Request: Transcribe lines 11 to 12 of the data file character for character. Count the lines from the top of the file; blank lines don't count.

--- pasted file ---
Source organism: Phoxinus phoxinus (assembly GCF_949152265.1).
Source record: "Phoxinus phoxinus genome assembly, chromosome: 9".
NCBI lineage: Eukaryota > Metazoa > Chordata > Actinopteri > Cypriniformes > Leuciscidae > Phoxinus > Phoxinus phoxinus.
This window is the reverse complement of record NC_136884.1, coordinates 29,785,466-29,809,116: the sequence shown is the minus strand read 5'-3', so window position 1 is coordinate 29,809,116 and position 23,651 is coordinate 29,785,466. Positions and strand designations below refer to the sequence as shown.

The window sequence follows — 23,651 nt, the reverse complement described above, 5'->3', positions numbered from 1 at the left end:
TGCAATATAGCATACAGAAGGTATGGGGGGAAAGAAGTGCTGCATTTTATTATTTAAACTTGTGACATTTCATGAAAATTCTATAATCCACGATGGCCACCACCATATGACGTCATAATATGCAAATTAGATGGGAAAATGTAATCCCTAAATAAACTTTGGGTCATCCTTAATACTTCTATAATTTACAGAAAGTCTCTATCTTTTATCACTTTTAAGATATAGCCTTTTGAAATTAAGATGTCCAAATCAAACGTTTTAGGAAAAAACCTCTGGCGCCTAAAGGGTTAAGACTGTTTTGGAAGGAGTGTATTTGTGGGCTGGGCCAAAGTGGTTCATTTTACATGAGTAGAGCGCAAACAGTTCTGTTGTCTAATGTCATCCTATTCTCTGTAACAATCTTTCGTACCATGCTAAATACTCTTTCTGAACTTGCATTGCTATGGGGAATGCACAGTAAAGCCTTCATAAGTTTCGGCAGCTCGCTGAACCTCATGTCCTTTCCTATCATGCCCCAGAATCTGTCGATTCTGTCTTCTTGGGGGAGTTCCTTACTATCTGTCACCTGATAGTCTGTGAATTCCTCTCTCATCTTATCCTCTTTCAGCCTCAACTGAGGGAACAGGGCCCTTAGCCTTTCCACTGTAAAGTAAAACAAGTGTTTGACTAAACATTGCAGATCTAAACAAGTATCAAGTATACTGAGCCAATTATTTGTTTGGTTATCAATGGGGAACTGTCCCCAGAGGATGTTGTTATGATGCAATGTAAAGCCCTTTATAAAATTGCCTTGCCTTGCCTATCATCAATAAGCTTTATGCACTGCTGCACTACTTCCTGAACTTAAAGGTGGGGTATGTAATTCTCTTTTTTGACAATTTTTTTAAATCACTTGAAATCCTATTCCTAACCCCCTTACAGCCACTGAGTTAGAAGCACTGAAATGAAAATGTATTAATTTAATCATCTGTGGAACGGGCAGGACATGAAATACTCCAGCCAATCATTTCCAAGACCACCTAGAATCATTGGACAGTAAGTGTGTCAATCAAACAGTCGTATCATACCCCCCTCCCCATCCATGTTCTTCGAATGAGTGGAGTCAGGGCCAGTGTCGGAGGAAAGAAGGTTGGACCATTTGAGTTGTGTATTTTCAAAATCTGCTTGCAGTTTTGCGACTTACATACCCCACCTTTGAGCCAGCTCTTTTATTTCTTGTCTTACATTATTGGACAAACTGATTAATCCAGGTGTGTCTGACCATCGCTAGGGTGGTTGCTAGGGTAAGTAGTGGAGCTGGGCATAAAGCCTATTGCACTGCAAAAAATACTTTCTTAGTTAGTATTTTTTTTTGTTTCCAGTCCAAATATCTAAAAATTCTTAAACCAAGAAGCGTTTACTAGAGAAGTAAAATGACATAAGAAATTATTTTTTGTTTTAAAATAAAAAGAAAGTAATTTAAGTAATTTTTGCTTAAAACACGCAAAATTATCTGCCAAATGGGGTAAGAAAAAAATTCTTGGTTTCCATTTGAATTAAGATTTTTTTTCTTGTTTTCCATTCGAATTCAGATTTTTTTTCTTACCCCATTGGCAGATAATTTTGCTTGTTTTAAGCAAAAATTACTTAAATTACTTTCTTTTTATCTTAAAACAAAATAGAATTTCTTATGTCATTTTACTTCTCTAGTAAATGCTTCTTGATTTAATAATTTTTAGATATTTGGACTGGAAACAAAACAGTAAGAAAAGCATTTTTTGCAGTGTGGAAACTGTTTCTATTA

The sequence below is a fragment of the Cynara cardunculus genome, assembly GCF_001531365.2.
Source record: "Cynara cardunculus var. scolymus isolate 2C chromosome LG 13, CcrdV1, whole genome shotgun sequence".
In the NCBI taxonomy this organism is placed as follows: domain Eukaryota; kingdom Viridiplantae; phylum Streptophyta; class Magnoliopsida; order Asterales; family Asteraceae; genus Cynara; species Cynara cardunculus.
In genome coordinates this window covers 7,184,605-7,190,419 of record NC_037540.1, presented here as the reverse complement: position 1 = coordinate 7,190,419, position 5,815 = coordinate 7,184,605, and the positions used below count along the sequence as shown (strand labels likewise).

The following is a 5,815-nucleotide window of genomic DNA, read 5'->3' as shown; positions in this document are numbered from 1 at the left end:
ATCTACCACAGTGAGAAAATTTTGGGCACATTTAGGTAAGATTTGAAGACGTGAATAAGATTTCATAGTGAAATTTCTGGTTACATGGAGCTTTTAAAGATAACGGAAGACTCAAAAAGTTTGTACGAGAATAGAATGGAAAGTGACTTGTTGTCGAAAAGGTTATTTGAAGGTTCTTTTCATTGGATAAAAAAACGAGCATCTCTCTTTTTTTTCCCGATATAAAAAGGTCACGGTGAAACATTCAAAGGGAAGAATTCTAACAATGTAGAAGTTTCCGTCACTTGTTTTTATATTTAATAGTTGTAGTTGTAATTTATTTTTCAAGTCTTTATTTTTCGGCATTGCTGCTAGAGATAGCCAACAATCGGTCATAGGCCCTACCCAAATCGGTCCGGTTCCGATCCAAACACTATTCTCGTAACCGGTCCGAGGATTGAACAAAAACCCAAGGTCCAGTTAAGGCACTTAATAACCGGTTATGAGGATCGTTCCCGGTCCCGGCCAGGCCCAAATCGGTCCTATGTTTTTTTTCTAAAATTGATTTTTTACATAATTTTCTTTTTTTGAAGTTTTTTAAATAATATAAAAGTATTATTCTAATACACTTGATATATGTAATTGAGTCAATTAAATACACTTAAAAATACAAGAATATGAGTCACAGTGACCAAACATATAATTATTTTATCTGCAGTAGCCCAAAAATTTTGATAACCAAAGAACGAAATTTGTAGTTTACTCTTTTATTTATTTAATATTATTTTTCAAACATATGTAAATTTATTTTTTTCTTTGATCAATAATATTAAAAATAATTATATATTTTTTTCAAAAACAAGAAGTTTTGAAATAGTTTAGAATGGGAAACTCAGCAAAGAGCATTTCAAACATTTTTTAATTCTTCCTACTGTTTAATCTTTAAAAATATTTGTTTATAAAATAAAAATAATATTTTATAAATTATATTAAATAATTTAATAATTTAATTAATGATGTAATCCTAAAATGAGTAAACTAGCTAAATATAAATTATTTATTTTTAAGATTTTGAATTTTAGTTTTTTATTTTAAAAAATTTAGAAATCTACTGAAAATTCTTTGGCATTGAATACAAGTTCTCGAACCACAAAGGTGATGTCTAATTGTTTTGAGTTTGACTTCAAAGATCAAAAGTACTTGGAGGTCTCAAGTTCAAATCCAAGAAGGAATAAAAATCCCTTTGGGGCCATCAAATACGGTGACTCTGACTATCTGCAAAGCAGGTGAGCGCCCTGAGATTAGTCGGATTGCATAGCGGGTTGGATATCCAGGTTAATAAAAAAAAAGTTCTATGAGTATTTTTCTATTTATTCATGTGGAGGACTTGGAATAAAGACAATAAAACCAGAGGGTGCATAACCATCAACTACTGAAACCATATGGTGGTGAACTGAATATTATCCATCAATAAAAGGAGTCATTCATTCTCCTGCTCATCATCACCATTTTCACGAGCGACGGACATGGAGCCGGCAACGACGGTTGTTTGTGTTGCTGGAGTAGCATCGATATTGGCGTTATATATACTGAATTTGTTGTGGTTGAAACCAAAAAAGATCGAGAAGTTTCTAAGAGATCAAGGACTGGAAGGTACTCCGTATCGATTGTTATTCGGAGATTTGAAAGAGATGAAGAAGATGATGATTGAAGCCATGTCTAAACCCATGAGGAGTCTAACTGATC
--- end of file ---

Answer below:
The following is a 5,815-nucleotide window of genomic DNA, read 5'->3' as shown; positions in this document are numbered from 1 at the left end:
ATCTACCACAGTGAGAAAATTTTGGGCACATTTAGGTAAGATTTGAAGACGTGAATAAGATTTCATAGTGAAATTTCTGGTTACATGGAGCTTTTAAAGATAACGGAAGACTCAAAAAGTTTGTACGAGAATAGAATGGAAAGTGACTTGTTGTCGAAAAGGTTATTTGAAGGTTCTTTTCATTGGATAAAAAAACGAGCATCTCTCTTTTTTTTCCCGATATAAAAAGGTCACGGTGAAACATTCAAAGGGAAGAATTCTAACAATGTAGAAGTTTCCGTCACTTGTTTTTATATTTAATAGTTGTAGTTGTAATTTATTTTTCAAGTCTTTATTTTTCGGCATTGCTGCTAGAGATAGCCAACAATCGGTCATAGGCCCTACCCAAATCGGTCCGGTTCCGATCCAAACACTATTCTCGTAACCGGTCCGAGGATTGAACAAAAACCCAAGGTCCAGTTAAGGCACTTAATAACCGGTTATGAGGATCGTTCCCGGTCCCGGCCAGGCCCAAATCGGTCCTATGTTTTTTTTCTAAAATTGATTTTTTACATAATTTTCTTTTTTTGAAGTTTTTTAAATAATATAAAAGTATTATTCTAATACACTTGATATATGTAATTGAGTCAATTAAATACACTTAAAAATACAAGAATATGAGTCACAGTGACCAAACATATAATTATTTTATCTGCAGTAGCCCAAAAATTTTGATAACCAAAGAACGAAATTTGTAGTTTACTCTTTTATTTATTTAATATTATTTTTCAAACATATGTAAATTTATTTTTTTCTTTGATCAATAATATTAAAAATAATTATATATTTTTTTCAAAAACAAGAAGTTTTGAAATAGTTTAGAATGGGAAACTCAGCAAAGAGCATTTCAAACATTTTTTAATTCTTCCTACTGTTTAATCTTTAAAAATATTTGTTTATAAAATAAAAATAATATTTTATAAATTATATTAAATAATTTAATAATTTAATTAATGATGTAATCCTAAAATGAGTAAACTAGCTAAATATAAATTATTTATTTTTAAGATTTTGAATTTTAGTTTTTTATTTTAAAAAATTTAGAAATCTACTGAAAATTCTTTGGCATTGAATACAAGTTCTCGAACCACAAAGGTGATGTCTAATTGTTTTGAGTTTGACTTCAAAGATCAAAAGTACTTGGAGGTCTCAAGTTCAAATCCAAGAAGGAATAAAAATCCCTTTGGGGCCATCAAATACGGTGACTCTGACTATCTGCAAAGCAGGTGAGCGCCCTGAGATTAGTCGGATTGCATAGCGGGTTGGATATCCAGGTTAATAAAAAAAAAGTTCTATGAGTATTTTTCTATTTATTCATGTGGAGGACTTGGAATAAAGACAATAAAACCAGAGGGTGCATAACCATCAACTACTGAAACCATATGGTGGTGAACTGAATATTATCCATCAATAAAAGGAGTCATTCATTCTCCTGCTCATCATCACCATTTTCACGAGCGACGGACATGGAGCCGGCAACGACGGTTGTTTGTGTTGCTGGAGTAGCATCGATATTGGCGTTATATATACTGAATTTGTTGTGGTTGAAACCAAAAAAGATCGAGAAGTTTCTAAGAGATCAAGGACTGGAAGGTACTCCGTATCGATTGTTATTCGGAGATTTGAAAGAGATGAAGAAGATGATGATTGAAGCCATGTCTAAACCCATGAGGAGTCTAACTGATC